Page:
The Moe Norman Legacy
WHAT WILL BE THE LEGACY OF MOE NORMAN? Will he be remembered for his quirky and eccentric personality and his failure to exploit his talent on the PGA Tour? Or will he be remembered for his contribution to golf — his amazing golf swing and what I consider the discovery of an easier way to play golf? This is a topic of conversation I often have with my brother and our team at Graves Golf Academy. I recently discussed this with David Carver, an entrepreneur and producer developing a movie about Moe.
Moe was a fascinating character. His personality and relationship left a trial of great stories and exploits. It seems that every golfer from his era has a Moe story, even the one who never met him.
The Meriam-Webster Dictionary defines Legacy as: (1) a gift by will, especially of money or other personal property; bequest; or (2) something transmitted by or received from an ancestor or predecessor or from the past.
So what personal property did Moe leave us? Better yet, what can we receive from him even if he is no longer with us?
Yes, there is no doubt that Moe will be remembered for his quirky and eccentric appeal. His stories help us understand his character. They make us laugh and sometimes wince. But since Moe didn’t leave us with any money or the contents of the back seat of his car, Moe will be remembered by his contributions to the sport of golf – if we are willing to take advantage of what he left.
I believe that Moe legacy began in the grassy fields of Rockway Golf club in Kitchener, Ontario. That’s where his hands bled as he worked through his human insecurities to develop the greatest golf swing to ever hit a ball. I believe that Moe’s inability to fit into society fueled his passion for golf. He outworked everyone. “It’s hard work – you can’t buy it,” he remarked when I asked him how he learned his golf swing.
I agree with Moe. You can’t buy a great golf swing. However, you can copy it. And so began my relationship with Moe Norman – the legendary 64 – year – old who was, before I met him, nothing more than a myth. He was not a young man, but he was childlike and passionate about golf. We often talked about life, his tribulation on and off of the course. I always pushed and prodded him for more “secrets” to help me become a better golfer. At first it was a selfish endeavor. I wanted Moe to give me his secrets.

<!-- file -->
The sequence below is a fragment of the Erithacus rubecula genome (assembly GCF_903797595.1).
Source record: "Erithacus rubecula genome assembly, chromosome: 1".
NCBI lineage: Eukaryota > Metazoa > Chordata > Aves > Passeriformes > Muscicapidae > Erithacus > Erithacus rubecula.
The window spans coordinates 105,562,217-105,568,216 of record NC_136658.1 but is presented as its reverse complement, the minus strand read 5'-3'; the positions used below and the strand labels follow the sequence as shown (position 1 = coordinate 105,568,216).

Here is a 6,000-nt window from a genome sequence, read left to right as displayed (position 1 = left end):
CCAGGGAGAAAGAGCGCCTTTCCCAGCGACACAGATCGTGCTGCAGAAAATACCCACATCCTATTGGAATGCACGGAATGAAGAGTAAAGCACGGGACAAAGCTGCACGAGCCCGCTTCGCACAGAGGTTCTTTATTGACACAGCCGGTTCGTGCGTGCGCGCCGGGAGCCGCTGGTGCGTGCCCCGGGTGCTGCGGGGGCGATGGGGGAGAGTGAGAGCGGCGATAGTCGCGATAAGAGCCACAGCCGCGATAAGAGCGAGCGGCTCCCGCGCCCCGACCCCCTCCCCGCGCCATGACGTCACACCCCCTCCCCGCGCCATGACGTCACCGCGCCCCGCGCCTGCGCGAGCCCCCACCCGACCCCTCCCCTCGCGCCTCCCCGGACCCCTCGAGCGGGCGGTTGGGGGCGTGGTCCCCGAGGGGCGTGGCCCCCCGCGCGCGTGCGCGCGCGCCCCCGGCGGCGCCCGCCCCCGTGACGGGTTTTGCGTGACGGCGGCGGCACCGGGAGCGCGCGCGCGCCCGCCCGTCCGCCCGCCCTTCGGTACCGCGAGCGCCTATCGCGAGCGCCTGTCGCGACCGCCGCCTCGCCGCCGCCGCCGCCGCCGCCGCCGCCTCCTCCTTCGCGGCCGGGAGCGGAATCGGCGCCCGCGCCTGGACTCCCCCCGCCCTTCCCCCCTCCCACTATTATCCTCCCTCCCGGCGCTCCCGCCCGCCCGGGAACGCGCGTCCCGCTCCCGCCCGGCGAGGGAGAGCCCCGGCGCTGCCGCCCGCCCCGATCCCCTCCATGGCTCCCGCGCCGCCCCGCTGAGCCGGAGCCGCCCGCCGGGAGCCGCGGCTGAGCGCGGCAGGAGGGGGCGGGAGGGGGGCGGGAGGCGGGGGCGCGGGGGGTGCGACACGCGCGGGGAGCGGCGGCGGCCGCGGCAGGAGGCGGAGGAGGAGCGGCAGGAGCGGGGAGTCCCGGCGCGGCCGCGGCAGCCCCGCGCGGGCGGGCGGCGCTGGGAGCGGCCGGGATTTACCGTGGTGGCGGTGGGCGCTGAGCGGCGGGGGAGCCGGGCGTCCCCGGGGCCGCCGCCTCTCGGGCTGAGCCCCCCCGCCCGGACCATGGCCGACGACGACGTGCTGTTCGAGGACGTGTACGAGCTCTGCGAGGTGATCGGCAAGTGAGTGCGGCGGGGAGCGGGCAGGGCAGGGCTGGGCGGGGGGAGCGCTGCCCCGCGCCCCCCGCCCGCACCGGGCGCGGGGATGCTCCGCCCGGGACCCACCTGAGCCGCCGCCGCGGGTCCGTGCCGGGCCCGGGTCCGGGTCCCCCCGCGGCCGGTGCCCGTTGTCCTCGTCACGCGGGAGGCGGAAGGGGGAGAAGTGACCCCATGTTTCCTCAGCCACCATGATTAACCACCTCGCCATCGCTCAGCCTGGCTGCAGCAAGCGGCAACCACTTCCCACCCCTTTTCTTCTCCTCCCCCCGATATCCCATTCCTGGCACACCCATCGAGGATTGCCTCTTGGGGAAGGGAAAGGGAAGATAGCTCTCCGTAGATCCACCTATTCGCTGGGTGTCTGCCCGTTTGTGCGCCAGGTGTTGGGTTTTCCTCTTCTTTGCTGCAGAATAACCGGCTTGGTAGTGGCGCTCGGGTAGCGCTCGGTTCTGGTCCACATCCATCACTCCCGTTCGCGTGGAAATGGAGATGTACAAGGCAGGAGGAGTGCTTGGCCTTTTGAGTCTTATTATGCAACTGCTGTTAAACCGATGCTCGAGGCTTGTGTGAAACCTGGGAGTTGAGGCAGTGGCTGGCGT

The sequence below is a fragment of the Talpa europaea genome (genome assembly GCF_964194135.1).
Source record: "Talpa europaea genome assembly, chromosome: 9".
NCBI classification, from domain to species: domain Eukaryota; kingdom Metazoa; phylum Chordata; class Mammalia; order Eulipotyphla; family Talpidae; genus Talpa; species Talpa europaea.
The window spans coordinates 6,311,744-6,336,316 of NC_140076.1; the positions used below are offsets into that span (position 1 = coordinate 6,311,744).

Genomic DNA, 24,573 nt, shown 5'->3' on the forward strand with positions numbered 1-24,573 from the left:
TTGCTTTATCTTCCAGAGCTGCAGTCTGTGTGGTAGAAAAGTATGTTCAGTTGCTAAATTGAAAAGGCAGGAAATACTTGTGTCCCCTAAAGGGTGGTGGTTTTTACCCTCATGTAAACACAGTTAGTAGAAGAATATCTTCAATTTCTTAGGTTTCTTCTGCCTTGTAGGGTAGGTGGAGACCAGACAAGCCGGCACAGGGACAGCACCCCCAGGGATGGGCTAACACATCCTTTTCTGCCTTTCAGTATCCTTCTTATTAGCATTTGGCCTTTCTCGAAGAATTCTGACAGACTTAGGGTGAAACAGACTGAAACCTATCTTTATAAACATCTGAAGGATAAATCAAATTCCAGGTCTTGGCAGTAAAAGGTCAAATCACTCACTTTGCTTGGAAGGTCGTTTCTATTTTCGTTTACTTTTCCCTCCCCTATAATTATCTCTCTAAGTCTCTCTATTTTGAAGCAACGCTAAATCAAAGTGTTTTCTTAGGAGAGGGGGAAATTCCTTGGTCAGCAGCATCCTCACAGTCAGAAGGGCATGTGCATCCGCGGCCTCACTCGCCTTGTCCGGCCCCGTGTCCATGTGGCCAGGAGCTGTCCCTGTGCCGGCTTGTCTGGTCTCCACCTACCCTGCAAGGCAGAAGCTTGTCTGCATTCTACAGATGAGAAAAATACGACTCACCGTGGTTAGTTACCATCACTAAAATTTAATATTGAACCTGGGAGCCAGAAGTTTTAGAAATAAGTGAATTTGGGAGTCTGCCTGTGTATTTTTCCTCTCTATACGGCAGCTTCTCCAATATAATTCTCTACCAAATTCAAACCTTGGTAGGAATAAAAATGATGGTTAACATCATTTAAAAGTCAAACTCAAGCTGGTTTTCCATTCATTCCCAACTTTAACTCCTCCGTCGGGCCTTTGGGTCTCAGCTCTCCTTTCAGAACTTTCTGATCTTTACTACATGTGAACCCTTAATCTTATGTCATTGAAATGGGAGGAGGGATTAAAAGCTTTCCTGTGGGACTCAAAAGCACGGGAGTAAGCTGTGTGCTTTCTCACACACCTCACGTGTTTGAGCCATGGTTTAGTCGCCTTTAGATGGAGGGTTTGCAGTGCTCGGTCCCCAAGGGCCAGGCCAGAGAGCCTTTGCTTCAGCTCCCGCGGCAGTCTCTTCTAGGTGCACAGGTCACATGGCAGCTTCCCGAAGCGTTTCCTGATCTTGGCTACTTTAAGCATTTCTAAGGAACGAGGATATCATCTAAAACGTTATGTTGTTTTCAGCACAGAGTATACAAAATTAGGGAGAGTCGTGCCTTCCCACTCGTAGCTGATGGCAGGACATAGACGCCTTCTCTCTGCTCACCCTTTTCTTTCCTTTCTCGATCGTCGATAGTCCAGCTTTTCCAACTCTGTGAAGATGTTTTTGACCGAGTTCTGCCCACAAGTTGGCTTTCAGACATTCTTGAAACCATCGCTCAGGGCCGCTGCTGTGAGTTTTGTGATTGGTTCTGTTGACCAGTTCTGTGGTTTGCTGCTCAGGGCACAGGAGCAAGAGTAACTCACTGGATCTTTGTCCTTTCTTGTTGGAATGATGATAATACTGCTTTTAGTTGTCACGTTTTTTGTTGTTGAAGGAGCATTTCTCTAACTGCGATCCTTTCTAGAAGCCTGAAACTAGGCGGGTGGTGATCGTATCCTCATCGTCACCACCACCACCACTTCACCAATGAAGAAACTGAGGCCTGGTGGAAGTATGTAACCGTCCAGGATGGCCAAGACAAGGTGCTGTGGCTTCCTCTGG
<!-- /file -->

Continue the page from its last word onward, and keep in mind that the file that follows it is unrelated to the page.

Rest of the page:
I was full of questions: “How did you learn that?” “Where do you place your left hand?” How do I get my clubface more on plane?” “Why do you place the club so far behind the ball?” I soon learned that Moe didn’t have any secrets. His swing was as paradoxical as his life. On one hand, he could only explain his golf swing with cryptic adjectives, making me wonder if I was stupid or he was crazy. “I play into my legs and let my swing balance me,” “I swing like a pendulum, no twisting or turning.” On the other hand, Moe was a genius in describing his swing through the feelings it produced in him. I think he developed his explanations out of necessity and the fact that he found all these types of questions too complex to be answered simply. “I squeeze the club like I’m drawing blood with my left hand – my right hand is along for the ride” and “I have a vertical drop in my downswing” and I feel like the club is going behind me – way behind me.” He even stole some of this feelings from others, such as this one from this longtime PGA teacher and friend Paul Bertholy: “Buckle, Sit, Slide and Bump” – a description of his lower body movement. And “Rod” and “Claw” to describe his lead arm and trial arm positions. Eventually, Moe would sum it up calling his swing “The Feeling of Greatness.”
The problem with Moe’s “Feeling of Greatness” is that asking Moe to describe it would be like asking Pavarotti how he sang. There is really no way to describe it, at least not in any sensible way that makes it coherent and applicable to the average person. Over ten years of practicing and playing with Moe, I learned that Moe didn’t have any secrets. He was the secret. He was the researcher, the entrepreneur, the developer of technology. He was the product – an easier golf swing that could be copied.
This is where I came in and the Graves Golf Academy was born with the mission to bridge the gap between Moe’s feelings and the science of his swing. I consider myself the translator of Moe’s feeling into an understandable formula, based on the science of physiology and movement. But Moe’s swing is not rocket science. It is easily transferred to anyone who wants to try it. It is simple once understood.
Today, I teach the Single Plane Swing – a system to teach Moe’s golf swing mechanics that every golfer can apply and simplify his game. Moe swing defies the established methods and thinking and mechanics. It defies convention.
We have well over a half million people who have contacted us. Over 60 percent of the students who came to our golf schools are desperate – some expressing hopelessness. Often, when they express their frustration, “This is my last chance I am going to quit the game” is the sentiment. As interesting as they may be, these students don’t care about my relationship and stories with Moe. They want what I wanted when I met Moe – help and hope for themselves and their golf game. Seeing how his swing technology helps them improve and enjoy their lives, takes Moe’s contributions to an entirely new level.
Moe’s Legacy has more than his character or his golf swing. His legacy also includes how knowing Moe Norman can help our lives so that each one of us can take what he left us into the future and enjoy our own “Movements.”
By Tim O’ Cannor – firstname.lastname@example.org